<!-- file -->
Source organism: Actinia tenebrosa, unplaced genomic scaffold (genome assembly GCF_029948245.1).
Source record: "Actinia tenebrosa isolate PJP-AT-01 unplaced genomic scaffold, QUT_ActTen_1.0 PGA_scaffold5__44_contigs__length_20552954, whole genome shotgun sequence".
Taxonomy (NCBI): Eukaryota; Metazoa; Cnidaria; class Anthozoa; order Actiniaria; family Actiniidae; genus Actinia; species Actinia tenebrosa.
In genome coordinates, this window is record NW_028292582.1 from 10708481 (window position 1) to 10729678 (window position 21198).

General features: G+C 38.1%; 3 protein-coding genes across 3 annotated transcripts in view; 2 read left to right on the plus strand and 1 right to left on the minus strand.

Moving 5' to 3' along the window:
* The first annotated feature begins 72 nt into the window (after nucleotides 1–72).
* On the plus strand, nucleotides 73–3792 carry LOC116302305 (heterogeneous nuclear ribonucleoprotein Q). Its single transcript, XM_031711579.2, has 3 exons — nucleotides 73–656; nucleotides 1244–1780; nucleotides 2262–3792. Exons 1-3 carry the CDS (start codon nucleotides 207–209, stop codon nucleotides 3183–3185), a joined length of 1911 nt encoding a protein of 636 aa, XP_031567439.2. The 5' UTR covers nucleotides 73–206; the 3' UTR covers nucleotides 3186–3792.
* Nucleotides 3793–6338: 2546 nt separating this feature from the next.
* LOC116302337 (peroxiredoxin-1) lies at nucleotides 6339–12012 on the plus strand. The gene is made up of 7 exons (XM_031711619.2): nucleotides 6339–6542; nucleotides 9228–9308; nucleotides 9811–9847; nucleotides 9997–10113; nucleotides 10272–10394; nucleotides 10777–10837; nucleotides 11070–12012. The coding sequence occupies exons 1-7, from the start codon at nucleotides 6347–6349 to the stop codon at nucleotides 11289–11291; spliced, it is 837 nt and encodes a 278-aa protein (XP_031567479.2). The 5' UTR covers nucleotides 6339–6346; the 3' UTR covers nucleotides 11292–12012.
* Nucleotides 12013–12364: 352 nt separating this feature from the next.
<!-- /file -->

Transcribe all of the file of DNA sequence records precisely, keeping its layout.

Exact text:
Source organism: Actinia tenebrosa, unplaced genomic scaffold (genome assembly GCF_029948245.1).
Source record: "Actinia tenebrosa isolate PJP-AT-01 unplaced genomic scaffold, QUT_ActTen_1.0 PGA_scaffold5__44_contigs__length_20552954, whole genome shotgun sequence".
Taxonomy (NCBI): Eukaryota; Metazoa; Cnidaria; class Anthozoa; order Actiniaria; family Actiniidae; genus Actinia; species Actinia tenebrosa.
In genome coordinates, this window is record NW_028292582.1 from 10708481 (window position 1) to 10729678 (window position 21198).

General features: G+C 38.1%; 3 protein-coding genes across 3 annotated transcripts in view; 2 read left to right on the plus strand and 1 right to left on the minus strand.

Moving 5' to 3' along the window:
* The first annotated feature begins 72 nt into the window (after nucleotides 1–72).
* On the plus strand, nucleotides 73–3792 carry LOC116302305 (heterogeneous nuclear ribonucleoprotein Q). Its single transcript, XM_031711579.2, has 3 exons — nucleotides 73–656; nucleotides 1244–1780; nucleotides 2262–3792. Exons 1-3 carry the CDS (start codon nucleotides 207–209, stop codon nucleotides 3183–3185), a joined length of 1911 nt encoding a protein of 636 aa, XP_031567439.2. The 5' UTR covers nucleotides 73–206; the 3' UTR covers nucleotides 3186–3792.
* Nucleotides 3793–6338: 2546 nt separating this feature from the next.
* LOC116302337 (peroxiredoxin-1) lies at nucleotides 6339–12012 on the plus strand. The gene is made up of 7 exons (XM_031711619.2): nucleotides 6339–6542; nucleotides 9228–9308; nucleotides 9811–9847; nucleotides 9997–10113; nucleotides 10272–10394; nucleotides 10777–10837; nucleotides 11070–12012. The coding sequence occupies exons 1-7, from the start codon at nucleotides 6347–6349 to the stop codon at nucleotides 11289–11291; spliced, it is 837 nt and encodes a 278-aa protein (XP_031567479.2). The 5' UTR covers nucleotides 6339–6346; the 3' UTR covers nucleotides 11292–12012.
* Nucleotides 12013–12364: 352 nt separating this feature from the next.